Reverend Kenn Blanchard is a USMC veteran, ordained pastor and podcaster that began this journey as a federal police officer and firearms trainer. In 1991, he began teaching security and qualifying, civilians and law enforcement officers for armed duties. In 1992, he became a gun rights activist. He has lobbied and testified before the United States Congress, Texas, South Carolina, Wisconsin, Michigan, Virginia, and Maryland for an individual’s right to self-defense. He has served on the Urban Affairs and Training committees of the NRA in the past. He created and founded a national shooting club for African Americans called the Tenth Cavalry Gun Club.
In 1999 he became known as the Black Man With A Gun after publishing his first book and launching this website in 2000. He has since copyrighted the phrase. After discovering podcasting in 2007, he created the Urban Shooter / Black Man With A Gun Podcast to be able to reach people he has met as an activist and encourage them to stay in the fight for freedom.
Did you know there is a video production company you can rent to create a television show, commercial, or movie short in Northern Virginia? I would have never known that except for the fact that a retired friend of mine introduced me to Thunderbolt Studios. They are phenomenal and I watched them build the place up from nothing. What is really cool is that the place is always being built. Whatever you need they will do in the studio to make your set fit you.
I had the opportunity to present a “sizzle reel” of my accomplishments to a cable network interested in pimping me out in the outdoor spaces. Thunderbolt worked with me and created this video.
The cable network thing didn’t work out, (thank God) but I have this video to share with you. These guys are my friends. They are trusted, pro-rights folks, as well.
If I ever get anything going and need a studio, BOOM.
ThunderShot Studios is a great video production company that owns a huge video production studio right in the Washington, DC area. We deliver creative and technical video and film productions from concept to completion.
VIDEO AND FILM PRODUCTION TYPES
Explainer videos and infographics
Internal communications including training
Films that drive global influence and awareness
Public service announcements and commercials
Multicamera panel shows / talk shows
SPECIALIZED PRODUCTION SERVICES
Premiere rental studio for video and film
Jimmy Jib camera crane services
Concept development and scriptwriting
Videography (in studio and on location)
Postproduction editing and sound sweetening
Graphics and animation
Webcasts, streaming, and broadcasting services
They built and operate one of the best video production studios in the US—right in the Washington, DC area!
Their team has won multiple Emmy Awards, Telly Awards, and many other industry accolades.
Their team has 25+ years of experience in service to the government and various contractors including the FDIC, GSA, DOD, FDA, SAMSHA, Smithsonian Institution, Army, Navy, and Marines, just to name a few.
Their team has also helped to create video productions for Fox News Channel, CNN, ESPN, NBC, ABC, CBS, HBO, Discovery Channel, TLC, Bravo, and Animal Planet, just to name a few.
Their great at coaching ordinary “non-video” professionals to be comfortable and confident on camera. They also use specialized lighting to give everyone who comes in front of our cameras that “presidential” glow.
When is the last time you paid attention to your belt or the belt used to hold up your pants and your gun?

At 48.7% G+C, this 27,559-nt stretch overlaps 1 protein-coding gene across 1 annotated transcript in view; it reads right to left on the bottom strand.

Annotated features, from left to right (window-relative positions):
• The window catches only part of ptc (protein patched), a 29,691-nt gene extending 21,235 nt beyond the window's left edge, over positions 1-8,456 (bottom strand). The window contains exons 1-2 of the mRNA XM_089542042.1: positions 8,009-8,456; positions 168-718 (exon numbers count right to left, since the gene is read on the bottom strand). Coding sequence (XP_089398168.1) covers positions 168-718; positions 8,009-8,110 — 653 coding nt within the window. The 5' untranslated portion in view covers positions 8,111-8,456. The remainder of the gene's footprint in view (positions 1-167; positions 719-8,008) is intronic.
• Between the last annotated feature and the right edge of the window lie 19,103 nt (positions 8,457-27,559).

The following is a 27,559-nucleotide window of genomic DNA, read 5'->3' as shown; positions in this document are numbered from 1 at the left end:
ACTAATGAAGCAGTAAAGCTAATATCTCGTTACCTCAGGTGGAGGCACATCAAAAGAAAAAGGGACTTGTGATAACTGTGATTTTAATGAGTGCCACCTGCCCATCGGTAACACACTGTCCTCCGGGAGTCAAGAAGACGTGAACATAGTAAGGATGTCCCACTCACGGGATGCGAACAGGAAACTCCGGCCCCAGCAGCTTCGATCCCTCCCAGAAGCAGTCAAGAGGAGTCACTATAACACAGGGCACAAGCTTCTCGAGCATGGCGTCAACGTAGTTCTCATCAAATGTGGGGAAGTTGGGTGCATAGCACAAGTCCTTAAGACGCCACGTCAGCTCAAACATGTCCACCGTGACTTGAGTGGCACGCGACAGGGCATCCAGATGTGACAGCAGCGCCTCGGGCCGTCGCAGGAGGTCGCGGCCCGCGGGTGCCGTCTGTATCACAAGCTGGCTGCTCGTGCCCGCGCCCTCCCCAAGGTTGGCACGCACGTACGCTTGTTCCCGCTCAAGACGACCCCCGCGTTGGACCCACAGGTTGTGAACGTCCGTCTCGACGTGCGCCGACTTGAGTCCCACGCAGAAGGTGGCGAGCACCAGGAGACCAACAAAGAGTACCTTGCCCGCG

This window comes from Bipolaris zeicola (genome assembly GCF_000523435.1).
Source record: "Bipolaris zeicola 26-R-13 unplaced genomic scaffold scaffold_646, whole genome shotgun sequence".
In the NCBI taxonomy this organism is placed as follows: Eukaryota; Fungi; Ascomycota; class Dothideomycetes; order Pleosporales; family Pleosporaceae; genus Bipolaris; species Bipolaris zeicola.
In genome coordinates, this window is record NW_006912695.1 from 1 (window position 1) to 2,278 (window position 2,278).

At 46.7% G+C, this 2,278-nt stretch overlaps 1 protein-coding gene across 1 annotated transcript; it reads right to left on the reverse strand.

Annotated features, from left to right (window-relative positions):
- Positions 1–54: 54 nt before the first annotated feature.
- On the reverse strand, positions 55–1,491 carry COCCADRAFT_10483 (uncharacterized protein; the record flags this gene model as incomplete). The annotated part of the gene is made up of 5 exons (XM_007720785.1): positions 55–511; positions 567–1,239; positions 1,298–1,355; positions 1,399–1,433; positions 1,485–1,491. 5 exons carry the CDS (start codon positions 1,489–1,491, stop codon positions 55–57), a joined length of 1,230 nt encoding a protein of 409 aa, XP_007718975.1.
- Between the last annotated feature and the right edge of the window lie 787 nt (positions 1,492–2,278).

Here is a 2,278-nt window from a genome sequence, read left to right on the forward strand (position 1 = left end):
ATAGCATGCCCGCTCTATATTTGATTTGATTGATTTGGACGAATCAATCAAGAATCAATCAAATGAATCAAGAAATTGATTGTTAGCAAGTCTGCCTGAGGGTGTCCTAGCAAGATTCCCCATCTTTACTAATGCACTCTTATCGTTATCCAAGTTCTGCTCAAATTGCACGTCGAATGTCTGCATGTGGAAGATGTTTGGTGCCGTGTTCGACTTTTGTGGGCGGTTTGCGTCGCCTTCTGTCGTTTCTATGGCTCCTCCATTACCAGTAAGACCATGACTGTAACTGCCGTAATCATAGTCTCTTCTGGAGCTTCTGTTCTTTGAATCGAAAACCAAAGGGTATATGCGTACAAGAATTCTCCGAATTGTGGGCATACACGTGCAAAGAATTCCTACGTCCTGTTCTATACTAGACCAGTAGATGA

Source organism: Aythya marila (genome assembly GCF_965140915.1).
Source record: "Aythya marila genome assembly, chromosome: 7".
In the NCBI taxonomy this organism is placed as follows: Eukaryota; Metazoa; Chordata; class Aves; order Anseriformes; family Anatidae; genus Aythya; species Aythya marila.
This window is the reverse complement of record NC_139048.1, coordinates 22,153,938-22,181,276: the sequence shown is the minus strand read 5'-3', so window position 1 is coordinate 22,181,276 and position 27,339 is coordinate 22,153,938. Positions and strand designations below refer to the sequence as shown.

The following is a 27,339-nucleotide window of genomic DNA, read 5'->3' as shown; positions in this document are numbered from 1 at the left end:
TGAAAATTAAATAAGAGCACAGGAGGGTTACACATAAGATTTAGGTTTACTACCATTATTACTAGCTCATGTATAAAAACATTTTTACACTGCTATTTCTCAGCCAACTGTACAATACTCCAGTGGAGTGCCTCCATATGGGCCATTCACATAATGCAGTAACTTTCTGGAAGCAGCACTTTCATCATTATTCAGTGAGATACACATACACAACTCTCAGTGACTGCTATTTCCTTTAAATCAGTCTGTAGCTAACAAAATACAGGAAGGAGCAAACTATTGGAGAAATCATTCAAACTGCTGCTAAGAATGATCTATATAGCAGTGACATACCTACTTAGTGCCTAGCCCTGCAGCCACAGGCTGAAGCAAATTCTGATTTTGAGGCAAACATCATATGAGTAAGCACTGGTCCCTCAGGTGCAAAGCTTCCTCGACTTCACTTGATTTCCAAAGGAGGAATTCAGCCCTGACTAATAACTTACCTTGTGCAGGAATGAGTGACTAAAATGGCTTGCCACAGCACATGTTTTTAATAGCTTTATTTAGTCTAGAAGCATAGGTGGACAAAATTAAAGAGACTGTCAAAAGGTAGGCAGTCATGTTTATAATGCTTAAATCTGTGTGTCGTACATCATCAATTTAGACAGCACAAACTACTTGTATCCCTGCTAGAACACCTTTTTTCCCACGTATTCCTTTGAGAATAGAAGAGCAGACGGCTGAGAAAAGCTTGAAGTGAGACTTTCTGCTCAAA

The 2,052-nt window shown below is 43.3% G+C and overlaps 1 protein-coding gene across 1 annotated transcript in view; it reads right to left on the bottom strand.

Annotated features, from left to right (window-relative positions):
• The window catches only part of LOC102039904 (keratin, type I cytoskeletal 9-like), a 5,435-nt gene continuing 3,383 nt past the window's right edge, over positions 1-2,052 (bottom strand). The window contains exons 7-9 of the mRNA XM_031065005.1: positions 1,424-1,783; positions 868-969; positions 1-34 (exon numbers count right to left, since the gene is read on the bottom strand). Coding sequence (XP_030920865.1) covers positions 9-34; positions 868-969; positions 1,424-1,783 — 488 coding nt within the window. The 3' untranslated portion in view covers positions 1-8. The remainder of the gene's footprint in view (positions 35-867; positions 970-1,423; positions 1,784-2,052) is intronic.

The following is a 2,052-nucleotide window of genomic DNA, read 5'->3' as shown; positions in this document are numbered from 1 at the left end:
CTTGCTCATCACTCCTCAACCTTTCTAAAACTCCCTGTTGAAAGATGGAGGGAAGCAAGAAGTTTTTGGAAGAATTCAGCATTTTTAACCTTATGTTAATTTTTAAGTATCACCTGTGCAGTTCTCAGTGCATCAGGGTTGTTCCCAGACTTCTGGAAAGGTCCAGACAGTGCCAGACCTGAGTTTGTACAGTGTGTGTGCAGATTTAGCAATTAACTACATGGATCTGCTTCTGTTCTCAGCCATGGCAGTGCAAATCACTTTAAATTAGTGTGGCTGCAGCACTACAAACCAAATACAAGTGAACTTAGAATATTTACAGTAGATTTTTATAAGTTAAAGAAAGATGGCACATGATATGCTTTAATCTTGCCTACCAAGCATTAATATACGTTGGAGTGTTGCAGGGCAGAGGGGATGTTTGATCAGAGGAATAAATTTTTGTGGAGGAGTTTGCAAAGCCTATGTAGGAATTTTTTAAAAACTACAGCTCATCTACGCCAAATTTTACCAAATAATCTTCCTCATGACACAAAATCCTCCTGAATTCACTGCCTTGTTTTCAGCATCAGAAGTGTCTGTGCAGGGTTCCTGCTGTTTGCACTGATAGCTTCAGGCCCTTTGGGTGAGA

One of the reasons you might hate your job is that you’re miserable physically all day. Not only is it that your feet hurt and your ballistic vest gets heavy but you’re having trouble keeping your pants in the right place.
One fix, might just be a good belt.
A good belt is more than fashion. It’s just smart. A good belt keeps your gun in the same place. A good belt gives you a good platform to perform a good draw. If you wear uniform it holds up your Sam Brown (police)belt better. What is better? Better is comfortable. better is better on your back and lower spine. If you spent all day pulling your waist up that’s not good.
I’ve been wearing this belt for about a year now and I love it.
It’s worth it. Buy it now and never have to buy again. Your pants stay put and you look better. And one importantly you feel better.
The folks at DaltechForce.com gave me a really cool product to review. it was a belt. When is the last time you thought about belts or belt loops? I know, right? This one is different.
Well this is a great belt. Not sure what it is made out of but it feels good and strong. Its comfortable and holds my pants and holsters up without binding, pinching, wilting or any of the other things that happen to leather. This thing is supposed to be water, dirt, chemical and weather resistant. I believe it. I give it a five out of five. Its my new favorite belt. If you order one you can save 10% if you use the code iBelt35 at http://daltechforce.com
It’s here. Don’t forget the coupon code. code iBelt35
Here’s a coat you need the next time you go to SHOT Show. especially at Media Day at the range. It is light, comfortable, and can carry your concealed firearm. It even has locking zippers. It’s the Concealed carry men’s caliber Elite Parka from undertechundercover.com I really like it. I give it 5 Stars.
The hood detaches in the back if you don’t want to wear it. It’s more professional looking and non-tactical operator looking than most. Feels good.
Every year a day before the actually National Shooting Sports Foundations’ Shooting, Hunting, and Outdoor Trade Show they have a special day out at the Boulder City Gun Club in Nevada, called Media Day at the Range. It’s a highly coveted day where at least 100 vendors, and gun companies allow the media, traditional journalist and new media folks like me, (bloggers, podcasters and Youtubers) shoot and handle new stuff.